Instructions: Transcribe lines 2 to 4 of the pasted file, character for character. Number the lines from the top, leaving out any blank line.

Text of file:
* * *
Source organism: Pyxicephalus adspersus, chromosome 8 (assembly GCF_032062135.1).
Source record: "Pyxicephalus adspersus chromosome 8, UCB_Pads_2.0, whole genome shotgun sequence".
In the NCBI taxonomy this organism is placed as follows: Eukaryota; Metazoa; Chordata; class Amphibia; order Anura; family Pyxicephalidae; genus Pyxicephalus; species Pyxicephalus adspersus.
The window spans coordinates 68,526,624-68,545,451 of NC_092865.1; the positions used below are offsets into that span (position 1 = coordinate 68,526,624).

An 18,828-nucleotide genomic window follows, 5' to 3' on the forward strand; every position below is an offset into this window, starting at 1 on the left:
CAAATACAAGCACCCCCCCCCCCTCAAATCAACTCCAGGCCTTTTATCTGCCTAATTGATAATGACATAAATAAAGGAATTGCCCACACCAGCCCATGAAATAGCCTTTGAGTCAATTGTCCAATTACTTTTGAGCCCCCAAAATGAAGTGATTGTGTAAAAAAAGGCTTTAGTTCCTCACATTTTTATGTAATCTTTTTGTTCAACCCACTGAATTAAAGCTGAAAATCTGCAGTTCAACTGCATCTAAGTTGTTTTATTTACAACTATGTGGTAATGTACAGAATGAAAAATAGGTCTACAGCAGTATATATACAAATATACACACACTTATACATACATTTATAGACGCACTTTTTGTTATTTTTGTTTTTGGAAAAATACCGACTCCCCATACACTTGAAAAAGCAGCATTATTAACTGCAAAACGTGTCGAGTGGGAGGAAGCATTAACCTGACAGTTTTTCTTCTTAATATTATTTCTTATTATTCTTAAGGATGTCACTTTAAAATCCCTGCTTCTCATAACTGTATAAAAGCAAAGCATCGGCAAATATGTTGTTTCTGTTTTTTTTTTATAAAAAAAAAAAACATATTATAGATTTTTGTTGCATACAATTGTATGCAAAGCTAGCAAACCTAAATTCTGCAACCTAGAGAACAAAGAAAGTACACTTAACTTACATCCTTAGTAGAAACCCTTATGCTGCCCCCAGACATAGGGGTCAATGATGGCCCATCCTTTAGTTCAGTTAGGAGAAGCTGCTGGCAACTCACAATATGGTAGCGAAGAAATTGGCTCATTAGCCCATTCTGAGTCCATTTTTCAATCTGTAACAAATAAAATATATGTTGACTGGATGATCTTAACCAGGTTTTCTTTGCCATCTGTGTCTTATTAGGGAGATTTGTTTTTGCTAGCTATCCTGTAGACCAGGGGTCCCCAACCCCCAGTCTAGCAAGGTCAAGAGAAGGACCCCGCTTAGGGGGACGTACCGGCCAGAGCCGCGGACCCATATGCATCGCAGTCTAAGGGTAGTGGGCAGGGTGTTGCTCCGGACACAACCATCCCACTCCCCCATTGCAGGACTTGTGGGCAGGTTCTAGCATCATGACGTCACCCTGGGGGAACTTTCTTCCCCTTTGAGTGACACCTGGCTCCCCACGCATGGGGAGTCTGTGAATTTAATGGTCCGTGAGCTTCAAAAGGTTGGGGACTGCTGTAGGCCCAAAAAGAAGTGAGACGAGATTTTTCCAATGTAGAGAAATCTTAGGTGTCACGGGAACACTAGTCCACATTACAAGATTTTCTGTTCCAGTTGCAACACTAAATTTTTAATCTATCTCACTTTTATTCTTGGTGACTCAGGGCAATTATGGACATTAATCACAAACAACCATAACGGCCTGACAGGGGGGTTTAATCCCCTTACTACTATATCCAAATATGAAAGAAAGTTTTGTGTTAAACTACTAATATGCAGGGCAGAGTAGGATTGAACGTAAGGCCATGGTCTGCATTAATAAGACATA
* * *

Source record: "Pyxicephalus adspersus chromosome 8, UCB_Pads_2.0, whole genome shotgun sequence".
In the NCBI taxonomy this organism is placed as follows: Eukaryota; Metazoa; Chordata; class Amphibia; order Anura; family Pyxicephalidae; genus Pyxicephalus; species Pyxicephalus adspersus.
The window spans coordinates 68,526,624-68,545,451 of NC_092865.1; the positions used below are offsets into that span (position 1 = coordinate 68,526,624).